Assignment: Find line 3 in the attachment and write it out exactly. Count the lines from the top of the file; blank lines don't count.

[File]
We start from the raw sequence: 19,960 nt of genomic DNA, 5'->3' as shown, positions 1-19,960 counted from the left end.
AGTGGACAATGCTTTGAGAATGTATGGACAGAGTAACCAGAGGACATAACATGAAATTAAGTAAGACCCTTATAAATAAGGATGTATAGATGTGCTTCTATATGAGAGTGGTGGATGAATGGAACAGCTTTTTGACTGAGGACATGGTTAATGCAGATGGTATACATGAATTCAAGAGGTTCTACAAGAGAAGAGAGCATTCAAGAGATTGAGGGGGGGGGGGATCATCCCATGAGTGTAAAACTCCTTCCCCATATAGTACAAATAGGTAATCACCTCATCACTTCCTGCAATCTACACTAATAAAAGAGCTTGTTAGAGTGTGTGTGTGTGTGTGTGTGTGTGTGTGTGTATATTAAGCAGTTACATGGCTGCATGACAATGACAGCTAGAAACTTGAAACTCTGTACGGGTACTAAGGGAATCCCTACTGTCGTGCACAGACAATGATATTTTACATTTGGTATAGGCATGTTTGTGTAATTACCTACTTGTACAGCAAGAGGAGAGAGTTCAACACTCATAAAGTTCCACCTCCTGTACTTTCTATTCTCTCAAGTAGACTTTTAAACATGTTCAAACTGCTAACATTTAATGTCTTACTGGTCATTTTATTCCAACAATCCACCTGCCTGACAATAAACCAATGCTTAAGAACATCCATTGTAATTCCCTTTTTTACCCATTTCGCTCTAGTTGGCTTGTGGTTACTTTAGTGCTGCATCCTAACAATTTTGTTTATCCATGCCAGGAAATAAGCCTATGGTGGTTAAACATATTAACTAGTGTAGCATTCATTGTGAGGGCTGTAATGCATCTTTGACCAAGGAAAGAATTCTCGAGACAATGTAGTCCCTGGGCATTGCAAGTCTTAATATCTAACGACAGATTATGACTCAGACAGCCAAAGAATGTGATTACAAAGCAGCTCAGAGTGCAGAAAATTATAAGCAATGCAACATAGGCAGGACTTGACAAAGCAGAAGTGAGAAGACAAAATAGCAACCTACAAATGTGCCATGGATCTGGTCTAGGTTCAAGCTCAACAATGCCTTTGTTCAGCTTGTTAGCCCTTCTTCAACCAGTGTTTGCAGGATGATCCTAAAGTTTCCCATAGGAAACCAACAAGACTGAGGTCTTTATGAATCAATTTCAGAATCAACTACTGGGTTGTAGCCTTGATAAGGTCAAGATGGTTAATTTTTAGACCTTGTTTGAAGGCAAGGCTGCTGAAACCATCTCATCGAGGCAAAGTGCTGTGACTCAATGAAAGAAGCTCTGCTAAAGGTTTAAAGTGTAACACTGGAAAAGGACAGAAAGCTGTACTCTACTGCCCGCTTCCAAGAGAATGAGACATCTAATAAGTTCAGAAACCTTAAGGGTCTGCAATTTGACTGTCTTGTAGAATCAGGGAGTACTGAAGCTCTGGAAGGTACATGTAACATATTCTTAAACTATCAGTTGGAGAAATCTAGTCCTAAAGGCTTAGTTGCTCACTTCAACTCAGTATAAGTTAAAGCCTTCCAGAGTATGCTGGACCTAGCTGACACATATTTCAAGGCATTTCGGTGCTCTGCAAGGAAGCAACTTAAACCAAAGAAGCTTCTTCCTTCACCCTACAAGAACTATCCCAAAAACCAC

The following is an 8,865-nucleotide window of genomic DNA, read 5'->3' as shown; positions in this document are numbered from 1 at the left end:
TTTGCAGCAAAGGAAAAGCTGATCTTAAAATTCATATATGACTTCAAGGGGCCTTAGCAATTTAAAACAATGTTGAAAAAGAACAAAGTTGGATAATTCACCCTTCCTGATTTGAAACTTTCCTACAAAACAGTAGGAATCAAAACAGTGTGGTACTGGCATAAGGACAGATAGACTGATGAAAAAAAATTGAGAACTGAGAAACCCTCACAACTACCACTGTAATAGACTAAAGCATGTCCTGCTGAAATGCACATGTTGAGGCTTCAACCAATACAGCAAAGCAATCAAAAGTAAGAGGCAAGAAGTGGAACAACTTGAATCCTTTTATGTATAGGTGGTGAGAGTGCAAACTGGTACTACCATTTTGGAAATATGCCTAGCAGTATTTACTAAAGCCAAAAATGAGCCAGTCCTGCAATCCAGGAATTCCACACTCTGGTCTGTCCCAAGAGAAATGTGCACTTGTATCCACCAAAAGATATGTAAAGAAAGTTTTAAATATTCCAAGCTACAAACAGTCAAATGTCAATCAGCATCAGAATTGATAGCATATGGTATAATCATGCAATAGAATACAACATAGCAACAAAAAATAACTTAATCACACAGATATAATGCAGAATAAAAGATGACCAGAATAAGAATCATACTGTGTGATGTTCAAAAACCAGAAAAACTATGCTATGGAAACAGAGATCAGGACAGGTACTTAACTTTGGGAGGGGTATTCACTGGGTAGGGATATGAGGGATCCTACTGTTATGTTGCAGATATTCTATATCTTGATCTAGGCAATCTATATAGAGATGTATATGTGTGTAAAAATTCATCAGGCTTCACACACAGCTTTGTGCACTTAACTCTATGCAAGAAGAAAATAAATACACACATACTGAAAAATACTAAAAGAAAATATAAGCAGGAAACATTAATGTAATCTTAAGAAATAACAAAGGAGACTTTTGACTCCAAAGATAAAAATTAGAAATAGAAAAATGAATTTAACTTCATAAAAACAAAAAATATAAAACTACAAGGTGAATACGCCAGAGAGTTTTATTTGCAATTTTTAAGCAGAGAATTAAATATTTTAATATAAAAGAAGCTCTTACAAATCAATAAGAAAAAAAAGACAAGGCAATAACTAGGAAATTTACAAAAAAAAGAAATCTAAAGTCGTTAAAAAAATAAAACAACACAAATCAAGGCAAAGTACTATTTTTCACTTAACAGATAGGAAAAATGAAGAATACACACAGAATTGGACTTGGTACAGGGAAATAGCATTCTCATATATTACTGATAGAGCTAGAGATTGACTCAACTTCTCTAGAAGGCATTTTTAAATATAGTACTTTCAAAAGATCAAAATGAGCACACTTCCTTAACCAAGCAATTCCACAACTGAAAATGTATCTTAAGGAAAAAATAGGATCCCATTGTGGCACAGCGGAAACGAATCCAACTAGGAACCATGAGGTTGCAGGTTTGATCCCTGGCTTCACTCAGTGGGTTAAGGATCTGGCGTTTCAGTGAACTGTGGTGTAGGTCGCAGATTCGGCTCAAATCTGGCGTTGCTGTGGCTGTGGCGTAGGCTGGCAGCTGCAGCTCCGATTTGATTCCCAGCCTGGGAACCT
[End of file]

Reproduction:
The following is an 8,865-nucleotide window of genomic DNA, read 5'->3' as shown; positions in this document are numbered from 1 at the left end: